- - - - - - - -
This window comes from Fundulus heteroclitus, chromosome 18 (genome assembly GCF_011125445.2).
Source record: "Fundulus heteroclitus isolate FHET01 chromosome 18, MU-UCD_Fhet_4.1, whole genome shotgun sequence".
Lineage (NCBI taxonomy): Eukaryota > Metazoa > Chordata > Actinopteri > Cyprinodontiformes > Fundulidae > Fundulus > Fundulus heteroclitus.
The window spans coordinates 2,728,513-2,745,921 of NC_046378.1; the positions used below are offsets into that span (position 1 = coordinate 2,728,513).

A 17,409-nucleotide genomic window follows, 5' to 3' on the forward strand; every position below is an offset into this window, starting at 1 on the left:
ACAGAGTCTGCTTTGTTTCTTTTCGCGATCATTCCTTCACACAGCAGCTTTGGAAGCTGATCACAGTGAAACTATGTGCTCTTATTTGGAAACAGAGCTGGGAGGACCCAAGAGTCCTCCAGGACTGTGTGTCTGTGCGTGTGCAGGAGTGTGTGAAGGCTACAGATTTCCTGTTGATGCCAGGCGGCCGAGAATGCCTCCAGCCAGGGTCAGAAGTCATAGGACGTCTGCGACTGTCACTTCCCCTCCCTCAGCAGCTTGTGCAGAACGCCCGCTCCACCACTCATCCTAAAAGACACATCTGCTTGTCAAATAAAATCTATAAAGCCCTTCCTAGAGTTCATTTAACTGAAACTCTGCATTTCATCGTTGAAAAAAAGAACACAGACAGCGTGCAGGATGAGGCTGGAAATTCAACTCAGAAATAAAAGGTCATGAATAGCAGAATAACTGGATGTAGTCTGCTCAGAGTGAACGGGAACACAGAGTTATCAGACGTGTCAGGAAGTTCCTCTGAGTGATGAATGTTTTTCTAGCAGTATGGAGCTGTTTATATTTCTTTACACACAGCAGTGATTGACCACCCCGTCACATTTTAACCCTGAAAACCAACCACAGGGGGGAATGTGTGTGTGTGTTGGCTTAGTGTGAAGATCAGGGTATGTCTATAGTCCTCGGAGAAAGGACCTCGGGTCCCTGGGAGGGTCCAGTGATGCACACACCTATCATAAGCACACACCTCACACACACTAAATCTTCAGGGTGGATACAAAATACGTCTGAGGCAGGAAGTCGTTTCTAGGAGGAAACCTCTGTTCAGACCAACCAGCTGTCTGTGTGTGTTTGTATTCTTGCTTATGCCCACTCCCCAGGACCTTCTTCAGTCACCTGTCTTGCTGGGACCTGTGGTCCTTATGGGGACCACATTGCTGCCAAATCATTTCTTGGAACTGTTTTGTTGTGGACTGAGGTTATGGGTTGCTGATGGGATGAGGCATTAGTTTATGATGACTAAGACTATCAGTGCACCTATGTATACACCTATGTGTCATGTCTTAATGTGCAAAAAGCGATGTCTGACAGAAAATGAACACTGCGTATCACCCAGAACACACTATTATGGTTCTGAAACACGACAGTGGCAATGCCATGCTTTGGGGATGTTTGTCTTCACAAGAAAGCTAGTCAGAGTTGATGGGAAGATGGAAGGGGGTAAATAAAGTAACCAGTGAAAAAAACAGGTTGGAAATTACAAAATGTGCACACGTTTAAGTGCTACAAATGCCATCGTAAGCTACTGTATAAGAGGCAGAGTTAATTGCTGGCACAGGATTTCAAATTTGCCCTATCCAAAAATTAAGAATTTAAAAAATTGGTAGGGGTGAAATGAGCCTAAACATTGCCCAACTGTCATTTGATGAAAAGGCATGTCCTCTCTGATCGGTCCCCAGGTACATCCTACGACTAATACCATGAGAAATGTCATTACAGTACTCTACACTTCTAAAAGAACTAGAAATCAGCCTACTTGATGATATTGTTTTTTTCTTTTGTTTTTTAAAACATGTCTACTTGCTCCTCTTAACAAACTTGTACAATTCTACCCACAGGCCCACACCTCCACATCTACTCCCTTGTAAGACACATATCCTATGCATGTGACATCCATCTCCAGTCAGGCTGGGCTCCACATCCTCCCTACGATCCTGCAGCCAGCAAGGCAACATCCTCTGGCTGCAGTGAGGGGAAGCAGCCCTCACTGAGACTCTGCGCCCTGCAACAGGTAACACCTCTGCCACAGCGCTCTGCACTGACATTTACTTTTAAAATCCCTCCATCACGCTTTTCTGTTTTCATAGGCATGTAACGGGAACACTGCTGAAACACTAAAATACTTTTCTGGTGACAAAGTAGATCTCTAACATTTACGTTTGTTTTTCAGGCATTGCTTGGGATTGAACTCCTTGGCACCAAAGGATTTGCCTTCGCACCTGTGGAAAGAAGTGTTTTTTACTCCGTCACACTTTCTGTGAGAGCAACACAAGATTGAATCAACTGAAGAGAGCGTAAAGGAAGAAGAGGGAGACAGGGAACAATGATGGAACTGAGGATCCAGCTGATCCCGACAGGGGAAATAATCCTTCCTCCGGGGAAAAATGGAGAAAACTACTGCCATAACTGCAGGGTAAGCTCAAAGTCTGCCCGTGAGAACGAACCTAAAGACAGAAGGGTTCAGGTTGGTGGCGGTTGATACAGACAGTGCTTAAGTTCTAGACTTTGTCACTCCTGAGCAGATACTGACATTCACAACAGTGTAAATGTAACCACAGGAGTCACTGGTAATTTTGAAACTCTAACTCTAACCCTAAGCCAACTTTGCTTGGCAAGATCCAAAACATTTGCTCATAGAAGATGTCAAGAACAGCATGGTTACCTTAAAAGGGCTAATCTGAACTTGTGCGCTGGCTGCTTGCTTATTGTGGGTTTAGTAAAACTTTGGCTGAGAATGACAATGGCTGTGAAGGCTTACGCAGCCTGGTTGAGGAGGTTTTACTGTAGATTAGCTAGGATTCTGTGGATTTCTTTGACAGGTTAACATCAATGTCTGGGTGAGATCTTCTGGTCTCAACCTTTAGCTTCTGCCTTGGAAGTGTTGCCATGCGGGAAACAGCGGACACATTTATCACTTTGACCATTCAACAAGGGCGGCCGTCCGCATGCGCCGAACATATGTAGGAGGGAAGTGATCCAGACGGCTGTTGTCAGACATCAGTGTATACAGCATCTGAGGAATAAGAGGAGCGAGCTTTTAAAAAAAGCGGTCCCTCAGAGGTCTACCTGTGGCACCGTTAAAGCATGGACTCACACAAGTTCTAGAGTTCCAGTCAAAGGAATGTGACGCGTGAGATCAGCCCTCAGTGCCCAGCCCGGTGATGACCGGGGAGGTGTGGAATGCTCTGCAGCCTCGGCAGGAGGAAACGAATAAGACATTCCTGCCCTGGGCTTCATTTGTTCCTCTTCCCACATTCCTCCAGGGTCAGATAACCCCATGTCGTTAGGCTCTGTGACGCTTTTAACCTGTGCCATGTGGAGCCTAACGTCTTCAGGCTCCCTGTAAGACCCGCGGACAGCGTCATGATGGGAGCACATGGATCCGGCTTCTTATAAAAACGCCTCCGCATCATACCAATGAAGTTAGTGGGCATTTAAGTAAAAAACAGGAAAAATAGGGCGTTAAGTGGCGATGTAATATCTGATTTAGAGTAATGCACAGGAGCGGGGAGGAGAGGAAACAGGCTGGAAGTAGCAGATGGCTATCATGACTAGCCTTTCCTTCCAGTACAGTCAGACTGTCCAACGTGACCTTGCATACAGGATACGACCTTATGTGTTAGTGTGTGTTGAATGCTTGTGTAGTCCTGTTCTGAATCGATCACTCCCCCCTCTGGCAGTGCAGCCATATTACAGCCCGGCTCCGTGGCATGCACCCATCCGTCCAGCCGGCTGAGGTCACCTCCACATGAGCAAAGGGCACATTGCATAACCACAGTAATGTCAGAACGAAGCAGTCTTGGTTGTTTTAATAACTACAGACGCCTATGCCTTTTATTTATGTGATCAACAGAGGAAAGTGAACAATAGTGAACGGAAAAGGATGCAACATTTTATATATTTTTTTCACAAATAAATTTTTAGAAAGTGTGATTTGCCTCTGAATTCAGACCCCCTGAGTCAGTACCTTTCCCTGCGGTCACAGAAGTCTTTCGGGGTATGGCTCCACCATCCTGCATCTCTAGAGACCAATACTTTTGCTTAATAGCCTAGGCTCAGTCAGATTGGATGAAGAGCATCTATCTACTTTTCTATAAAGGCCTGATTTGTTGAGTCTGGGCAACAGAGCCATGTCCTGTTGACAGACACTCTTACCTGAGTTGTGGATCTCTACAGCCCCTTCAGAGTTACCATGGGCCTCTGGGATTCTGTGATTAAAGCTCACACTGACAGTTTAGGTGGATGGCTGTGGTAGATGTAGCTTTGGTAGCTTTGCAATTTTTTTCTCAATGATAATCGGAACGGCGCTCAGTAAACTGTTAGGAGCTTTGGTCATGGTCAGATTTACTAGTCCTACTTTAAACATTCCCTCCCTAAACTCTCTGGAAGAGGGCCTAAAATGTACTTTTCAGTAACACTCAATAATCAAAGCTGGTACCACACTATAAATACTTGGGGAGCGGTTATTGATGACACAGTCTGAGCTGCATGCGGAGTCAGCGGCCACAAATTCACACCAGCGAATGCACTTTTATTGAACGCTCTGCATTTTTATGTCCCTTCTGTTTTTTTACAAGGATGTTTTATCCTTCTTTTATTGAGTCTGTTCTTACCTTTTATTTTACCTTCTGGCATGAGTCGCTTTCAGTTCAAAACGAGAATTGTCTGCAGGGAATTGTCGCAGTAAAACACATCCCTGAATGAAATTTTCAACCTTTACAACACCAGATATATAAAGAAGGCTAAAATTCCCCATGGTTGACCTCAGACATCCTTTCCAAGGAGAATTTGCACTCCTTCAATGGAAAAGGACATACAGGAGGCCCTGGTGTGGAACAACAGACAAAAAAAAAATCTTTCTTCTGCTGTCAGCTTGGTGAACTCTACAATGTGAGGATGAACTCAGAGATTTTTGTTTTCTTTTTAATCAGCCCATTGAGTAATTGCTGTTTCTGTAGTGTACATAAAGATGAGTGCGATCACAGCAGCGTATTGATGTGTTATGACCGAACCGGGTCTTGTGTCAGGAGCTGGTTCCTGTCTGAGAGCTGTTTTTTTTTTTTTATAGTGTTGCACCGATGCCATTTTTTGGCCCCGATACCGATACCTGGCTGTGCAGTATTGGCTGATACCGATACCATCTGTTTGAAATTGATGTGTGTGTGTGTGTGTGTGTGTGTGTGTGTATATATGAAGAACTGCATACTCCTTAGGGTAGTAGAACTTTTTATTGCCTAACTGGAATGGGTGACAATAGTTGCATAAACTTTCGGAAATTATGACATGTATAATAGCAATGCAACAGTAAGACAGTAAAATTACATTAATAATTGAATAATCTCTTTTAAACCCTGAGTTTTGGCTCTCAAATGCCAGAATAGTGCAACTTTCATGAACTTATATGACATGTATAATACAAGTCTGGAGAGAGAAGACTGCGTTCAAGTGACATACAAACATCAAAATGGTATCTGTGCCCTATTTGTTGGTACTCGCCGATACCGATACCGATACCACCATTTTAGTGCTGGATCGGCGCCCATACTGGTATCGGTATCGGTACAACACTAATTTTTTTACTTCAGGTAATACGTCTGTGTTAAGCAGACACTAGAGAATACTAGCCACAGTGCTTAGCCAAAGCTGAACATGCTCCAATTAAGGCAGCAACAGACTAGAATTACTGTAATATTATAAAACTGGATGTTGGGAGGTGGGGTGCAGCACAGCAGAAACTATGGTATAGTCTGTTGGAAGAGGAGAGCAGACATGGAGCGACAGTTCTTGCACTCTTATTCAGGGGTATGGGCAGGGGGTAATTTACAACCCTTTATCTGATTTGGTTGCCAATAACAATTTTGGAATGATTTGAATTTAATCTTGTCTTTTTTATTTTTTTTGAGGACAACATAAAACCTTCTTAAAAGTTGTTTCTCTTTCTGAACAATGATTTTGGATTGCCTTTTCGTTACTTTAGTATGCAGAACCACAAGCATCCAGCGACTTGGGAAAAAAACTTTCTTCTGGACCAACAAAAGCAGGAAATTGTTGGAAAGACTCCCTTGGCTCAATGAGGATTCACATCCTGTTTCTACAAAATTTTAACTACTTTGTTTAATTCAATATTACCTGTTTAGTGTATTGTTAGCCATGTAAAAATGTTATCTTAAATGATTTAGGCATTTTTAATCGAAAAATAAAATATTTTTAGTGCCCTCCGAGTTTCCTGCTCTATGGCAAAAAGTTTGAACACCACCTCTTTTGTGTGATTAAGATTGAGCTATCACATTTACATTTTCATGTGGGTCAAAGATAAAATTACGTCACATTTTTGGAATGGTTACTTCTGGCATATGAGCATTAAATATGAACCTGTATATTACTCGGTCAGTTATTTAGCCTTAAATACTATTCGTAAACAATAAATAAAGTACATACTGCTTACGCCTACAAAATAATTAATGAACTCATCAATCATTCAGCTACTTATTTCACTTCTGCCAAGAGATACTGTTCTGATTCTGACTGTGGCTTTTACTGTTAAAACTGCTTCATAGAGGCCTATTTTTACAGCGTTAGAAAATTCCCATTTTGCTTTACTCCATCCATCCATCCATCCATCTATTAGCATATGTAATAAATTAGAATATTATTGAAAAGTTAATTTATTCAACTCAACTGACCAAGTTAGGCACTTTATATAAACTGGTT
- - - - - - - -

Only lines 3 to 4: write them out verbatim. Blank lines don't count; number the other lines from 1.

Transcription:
Lineage (NCBI taxonomy): Eukaryota > Metazoa > Chordata > Actinopteri > Cyprinodontiformes > Fundulidae > Fundulus > Fundulus heteroclitus.
The window spans coordinates 2,728,513-2,745,921 of NC_046378.1; the positions used below are offsets into that span (position 1 = coordinate 2,728,513).